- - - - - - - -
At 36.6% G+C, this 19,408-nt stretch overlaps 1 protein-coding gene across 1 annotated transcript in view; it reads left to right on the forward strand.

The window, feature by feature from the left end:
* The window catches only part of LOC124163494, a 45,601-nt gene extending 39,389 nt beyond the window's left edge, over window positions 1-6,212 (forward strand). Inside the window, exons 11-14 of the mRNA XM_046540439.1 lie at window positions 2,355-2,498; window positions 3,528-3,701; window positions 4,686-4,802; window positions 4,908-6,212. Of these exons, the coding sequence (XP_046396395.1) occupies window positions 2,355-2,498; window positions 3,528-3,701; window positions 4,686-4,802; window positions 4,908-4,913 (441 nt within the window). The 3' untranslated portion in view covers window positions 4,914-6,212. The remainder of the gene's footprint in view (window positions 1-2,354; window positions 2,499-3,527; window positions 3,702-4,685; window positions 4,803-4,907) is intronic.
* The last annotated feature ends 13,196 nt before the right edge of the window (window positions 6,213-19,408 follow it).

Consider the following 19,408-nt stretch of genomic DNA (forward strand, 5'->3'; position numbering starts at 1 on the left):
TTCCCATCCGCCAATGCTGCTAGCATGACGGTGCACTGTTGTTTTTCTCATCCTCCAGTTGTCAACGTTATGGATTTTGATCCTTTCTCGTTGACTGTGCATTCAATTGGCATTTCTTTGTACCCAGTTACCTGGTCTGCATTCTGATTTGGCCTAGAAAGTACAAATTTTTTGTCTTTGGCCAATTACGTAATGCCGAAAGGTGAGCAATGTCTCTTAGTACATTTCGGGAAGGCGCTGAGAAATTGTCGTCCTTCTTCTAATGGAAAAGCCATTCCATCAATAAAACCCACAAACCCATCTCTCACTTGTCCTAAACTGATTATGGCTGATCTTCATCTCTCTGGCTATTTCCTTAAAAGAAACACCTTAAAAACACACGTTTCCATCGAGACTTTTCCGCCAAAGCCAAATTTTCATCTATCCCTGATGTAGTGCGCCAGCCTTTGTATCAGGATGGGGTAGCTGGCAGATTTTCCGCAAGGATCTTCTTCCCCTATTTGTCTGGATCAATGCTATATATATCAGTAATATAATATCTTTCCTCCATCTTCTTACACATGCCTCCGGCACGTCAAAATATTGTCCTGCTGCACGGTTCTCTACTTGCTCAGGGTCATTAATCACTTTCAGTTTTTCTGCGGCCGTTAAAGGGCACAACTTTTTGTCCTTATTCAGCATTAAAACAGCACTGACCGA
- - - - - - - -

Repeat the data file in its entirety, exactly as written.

At 36.6% G+C, this 19,408-nt stretch overlaps 1 protein-coding gene across 1 annotated transcript in view; it reads left to right on the forward strand.

The window, feature by feature from the left end:
* The window catches only part of LOC124163494, a 45,601-nt gene extending 39,389 nt beyond the window's left edge, over window positions 1-6,212 (forward strand). Inside the window, exons 11-14 of the mRNA XM_046540439.1 lie at window positions 2,355-2,498; window positions 3,528-3,701; window positions 4,686-4,802; window positions 4,908-6,212. Of these exons, the coding sequence (XP_046396395.1) occupies window positions 2,355-2,498; window positions 3,528-3,701; window positions 4,686-4,802; window positions 4,908-4,913 (441 nt within the window). The 3' untranslated portion in view covers window positions 4,914-6,212. The remainder of the gene's footprint in view (window positions 1-2,354; window positions 2,499-3,527; window positions 3,702-4,685; window positions 4,803-4,907) is intronic.
* The last annotated feature ends 13,196 nt before the right edge of the window (window positions 6,213-19,408 follow it).

Consider the following 19,408-nt stretch of genomic DNA (forward strand, 5'->3'; position numbering starts at 1 on the left):
TTCCCATCCGCCAATGCTGCTAGCATGACGGTGCACTGTTGTTTTTCTCATCCTCCAGTTGTCAACGTTATGGATTTTGATCCTTTCTCGTTGACTGTGCATTCAATTGGCATTTCTTTGTACCCAGTTACCTGGTCTGCATTCTGATTTGGCCTAGAAAGTACAAATTTTTTGTCTTTGGCCAATTACGTAATGCCGAAAGGTGAGCAATGTCTCTTAGTACATTTCGGGAAGGCGCTGAGAAATTGTCGTCCTTCTTCTAATGGAAAAGCCATTCCATCAATAAAACCCACAAACCCATCTCTCACTTGTCCTAAACTGATTATGGCTGATCTTCATCTCTCTGGCTATTTCCTTAAAAGAAACACCTTAAAAACACACGTTTCCATCGAGACTTTTCCGCCAAAGCCAAATTTTCATCTATCCCTGATGTAGTGCGCCAGCCTTTGTATCAGGATGGGGTAGCTGGCAGATTTTCCGCAAGGATCTTCTTCCCCTATTTGTCTGGATCAATGCTATATATATCAGTAATATAATATCTTTCCTCCATCTTCTTACACATGCCTCCGGCACGTCAAAATATTGTCCTGCTGCACGGTTCTCTACTTGCTCAGGGTCATTAATCACTTTCAGTTTTTCTGCGGCCGTTAAAGGGCACAACTTTTTGTCCTTATTCAGCATTAAAACAGCACTGACCGA